Breast Cancer Breakthrough!
We’ve known for quite some time using hormones in medical treatment is an incredible way to help treat a variety of conditions and diseases.
In fact, that’s why the physicians at Health As It Ought To Be and our clinical practice, Robinhood Integrative Health, focus on Bio-Identical Hormone Replacement Therapy, because we believe the value of hormone treatment is that powerful and effective.
One of the more promising uses of hormone treatment has recently been found and involves one of the most common, as well as one of the deadliest, diseases in the United States.
Researchers at Montefiore Medical Center conducted a study to see how certain breast cancer tumors responded to hormone therapy versus chemo therapy.
Happily, they’re able to report their results are quite encouraging.
In an article published in the New England Journal of Medicine (NEJM), they demonstrated women who had a risk score of 11 or lower on an Oncotype Dx test could likely forgo chemo therapy in favor of hormone treatment to treat their cancer.
Remarkably, these women wouldn’t just be able to avoid the unpleasantness of chemo therapy, they could also expect to experience a 98% survival rate at 5 years as well as experience a 93.8% chance of being free of invasive breast cancer after 5 years.
To discover this, the first thing the researchers had to do was find out which women had the right kind of cancers to target.
According to Time Magazine:
The key to identifying these women lies with a gene-based test called Oncotype Dx, which scans 21 genes in the tumor to create a dossier of the tumor’s strengths and weaknesses. The information helps doctors to determine how potentially aggressive, or not, a tumor might be.
Allowed on the market as a clinical laboratory test in 2004, it produces a recurrence score from 0 to 100 and helps doctors determine whether women should be treated with chemotherapy. Lower scores generally indicate that hormone-based drug therapies are enough, while higher recurrence scores push physicians to consider chemotherapy to lower the risk of the cancer returning.
At the present time, the researchers aren’t sure what the limit of recurrence scores and hormone treatment might be.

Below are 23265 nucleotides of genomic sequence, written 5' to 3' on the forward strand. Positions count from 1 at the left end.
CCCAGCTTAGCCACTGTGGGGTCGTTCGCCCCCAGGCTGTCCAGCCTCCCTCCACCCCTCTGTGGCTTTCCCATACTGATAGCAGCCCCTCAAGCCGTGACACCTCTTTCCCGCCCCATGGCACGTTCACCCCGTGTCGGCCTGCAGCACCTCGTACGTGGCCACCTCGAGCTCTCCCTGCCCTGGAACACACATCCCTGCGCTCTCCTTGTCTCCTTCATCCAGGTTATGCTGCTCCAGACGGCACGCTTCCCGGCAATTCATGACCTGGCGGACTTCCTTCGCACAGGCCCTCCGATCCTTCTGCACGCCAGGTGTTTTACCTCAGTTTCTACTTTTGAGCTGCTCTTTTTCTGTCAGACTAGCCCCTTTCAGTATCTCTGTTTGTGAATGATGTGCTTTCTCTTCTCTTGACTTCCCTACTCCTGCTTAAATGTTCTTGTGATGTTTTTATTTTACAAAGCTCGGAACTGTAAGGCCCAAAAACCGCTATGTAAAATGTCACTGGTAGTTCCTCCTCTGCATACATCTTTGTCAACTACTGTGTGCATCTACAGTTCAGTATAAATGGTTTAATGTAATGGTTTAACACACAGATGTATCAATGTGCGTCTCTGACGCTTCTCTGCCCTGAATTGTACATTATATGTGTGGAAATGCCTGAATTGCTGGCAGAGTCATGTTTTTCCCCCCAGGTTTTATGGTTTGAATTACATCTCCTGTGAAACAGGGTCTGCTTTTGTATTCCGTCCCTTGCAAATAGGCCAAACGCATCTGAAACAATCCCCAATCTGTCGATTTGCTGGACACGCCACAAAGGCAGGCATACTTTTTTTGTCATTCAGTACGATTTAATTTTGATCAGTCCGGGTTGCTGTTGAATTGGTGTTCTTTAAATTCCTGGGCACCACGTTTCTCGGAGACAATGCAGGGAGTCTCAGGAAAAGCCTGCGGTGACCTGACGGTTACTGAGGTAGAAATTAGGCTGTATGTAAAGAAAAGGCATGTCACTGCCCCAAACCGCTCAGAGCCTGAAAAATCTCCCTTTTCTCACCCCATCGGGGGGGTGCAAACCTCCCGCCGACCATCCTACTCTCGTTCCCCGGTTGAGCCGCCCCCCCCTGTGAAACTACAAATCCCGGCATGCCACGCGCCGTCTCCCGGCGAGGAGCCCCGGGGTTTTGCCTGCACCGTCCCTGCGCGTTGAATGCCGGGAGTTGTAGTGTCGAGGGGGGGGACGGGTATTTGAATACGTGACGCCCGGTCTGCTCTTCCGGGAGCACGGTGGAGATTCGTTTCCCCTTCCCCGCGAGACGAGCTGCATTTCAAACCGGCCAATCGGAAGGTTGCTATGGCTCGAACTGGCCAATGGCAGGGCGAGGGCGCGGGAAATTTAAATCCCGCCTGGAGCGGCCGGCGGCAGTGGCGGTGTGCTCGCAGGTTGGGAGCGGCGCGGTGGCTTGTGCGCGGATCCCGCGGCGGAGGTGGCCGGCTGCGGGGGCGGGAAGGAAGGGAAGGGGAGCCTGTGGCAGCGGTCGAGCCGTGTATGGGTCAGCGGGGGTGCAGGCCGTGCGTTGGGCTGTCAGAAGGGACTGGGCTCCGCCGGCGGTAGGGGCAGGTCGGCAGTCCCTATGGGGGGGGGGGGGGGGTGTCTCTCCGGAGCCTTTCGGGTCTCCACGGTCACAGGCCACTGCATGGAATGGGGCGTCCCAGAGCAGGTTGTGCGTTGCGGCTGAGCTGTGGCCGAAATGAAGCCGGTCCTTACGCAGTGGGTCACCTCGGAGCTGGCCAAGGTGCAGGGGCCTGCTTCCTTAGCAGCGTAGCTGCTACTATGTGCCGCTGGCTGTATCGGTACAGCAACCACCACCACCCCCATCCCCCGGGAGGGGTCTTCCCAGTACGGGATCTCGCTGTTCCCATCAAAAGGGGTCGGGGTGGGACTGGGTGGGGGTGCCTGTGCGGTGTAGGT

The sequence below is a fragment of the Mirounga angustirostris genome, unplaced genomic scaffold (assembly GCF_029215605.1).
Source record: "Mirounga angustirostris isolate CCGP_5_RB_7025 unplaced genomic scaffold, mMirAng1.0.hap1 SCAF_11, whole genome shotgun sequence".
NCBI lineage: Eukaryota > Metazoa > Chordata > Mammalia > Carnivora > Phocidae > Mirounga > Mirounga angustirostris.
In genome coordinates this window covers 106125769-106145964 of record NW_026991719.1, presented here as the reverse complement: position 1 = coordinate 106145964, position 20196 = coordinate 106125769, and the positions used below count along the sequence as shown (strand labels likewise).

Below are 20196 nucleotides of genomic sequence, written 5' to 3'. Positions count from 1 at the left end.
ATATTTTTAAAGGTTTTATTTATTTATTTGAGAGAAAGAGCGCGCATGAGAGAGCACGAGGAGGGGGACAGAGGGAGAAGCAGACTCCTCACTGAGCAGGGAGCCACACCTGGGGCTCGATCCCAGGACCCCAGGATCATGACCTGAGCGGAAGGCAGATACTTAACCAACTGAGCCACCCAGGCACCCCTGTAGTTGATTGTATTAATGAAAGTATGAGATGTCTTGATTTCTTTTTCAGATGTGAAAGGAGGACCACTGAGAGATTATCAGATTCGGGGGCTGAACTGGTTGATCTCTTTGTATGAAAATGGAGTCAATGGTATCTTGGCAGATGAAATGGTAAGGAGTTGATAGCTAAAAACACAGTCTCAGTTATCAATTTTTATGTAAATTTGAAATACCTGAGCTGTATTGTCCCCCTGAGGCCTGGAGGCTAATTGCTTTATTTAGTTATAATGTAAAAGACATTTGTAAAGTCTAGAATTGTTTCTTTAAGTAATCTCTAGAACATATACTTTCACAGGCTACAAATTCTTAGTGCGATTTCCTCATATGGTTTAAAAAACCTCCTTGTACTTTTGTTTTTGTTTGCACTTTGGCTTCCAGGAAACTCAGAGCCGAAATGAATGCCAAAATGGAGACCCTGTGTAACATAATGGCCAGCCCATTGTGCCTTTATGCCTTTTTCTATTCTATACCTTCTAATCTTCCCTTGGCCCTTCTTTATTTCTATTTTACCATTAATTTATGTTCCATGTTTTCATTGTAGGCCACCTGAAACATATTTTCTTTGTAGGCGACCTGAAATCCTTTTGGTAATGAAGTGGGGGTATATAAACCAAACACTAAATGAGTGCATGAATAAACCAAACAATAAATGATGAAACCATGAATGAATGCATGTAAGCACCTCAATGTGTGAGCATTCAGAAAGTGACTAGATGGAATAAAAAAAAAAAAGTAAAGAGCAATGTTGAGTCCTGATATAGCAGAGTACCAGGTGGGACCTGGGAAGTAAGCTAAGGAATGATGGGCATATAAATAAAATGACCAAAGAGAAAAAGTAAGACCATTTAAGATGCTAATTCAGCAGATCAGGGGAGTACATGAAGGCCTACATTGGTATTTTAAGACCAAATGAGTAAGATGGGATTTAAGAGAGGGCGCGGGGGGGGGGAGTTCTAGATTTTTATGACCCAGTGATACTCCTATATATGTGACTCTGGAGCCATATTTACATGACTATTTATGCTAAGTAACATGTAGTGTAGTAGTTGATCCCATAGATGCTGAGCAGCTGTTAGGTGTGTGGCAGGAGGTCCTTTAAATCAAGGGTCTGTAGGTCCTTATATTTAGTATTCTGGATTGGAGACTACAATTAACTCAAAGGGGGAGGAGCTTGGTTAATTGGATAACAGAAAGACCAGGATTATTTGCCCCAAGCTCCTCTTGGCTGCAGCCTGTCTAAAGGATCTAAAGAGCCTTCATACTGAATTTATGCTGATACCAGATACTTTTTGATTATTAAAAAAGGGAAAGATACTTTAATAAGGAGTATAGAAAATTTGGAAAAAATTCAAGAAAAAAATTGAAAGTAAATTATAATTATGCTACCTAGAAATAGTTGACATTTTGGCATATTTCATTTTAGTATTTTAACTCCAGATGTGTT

They hope that it might be much higher than they originally presumed which is why they conducted their study, called the Tailor x study.
The Tailor x study was designed to set a benchmark in how hormone therapy would treat tumors with a recurrence score of 11 or lower.
The initial findings were quite promising.
In the Tailor X study 10,253 women diagnosed with breast cancer that possessed hormone receptors (meaning the tumors would respond to hormone therapies) but had not spread to their lymph nodes and were anywhere from 1 cm to 1.5 cm in size. The tumors ranged from low grade, which are not as aggressive, to higher grade cancers, which tend to grow faster and contain more abnormal cells. Current guidelines suggest that younger women diagnosed with such breast tumors, or women with larger and higher grade tumors, receive both hormone therapy and chemotherapy to prevent recurrence.
But TAILORx randomly assigned women with an Oncotype Dx recurrence score of less than 11 to just take hormone therapy alone, and skip the chemo. About 16% of the women in the study fell into this category, and after five years, they did remarkably well. Not only did 99% of them survive to five years, but they had a less than 2% risk of having a recurrence either locally or in other parts of the body.
More to the point, those who respond well to the hormone therapy would have also received no benefit from chemo, the researchers concluded.
The researchers are hopeful hormone treatment will work to treat more aggressive tumors and admit they don’t know where to draw the line when it comes to which recurrence scores need chemo and which don’t.
Presently, they believe tumors with a score of 11 or higher are more aggressive in nature and so they imagine chemo is better for those kinds of tumors.
The good news is they’ve currently got a test underway to see how these aggressive tumors respond to hormone treatment.
The test in progress features women whose scores fall anywhere from 11-25 (where 70% of all breast cancer sufferers fall).
We certainly hope to see positive results from this new study.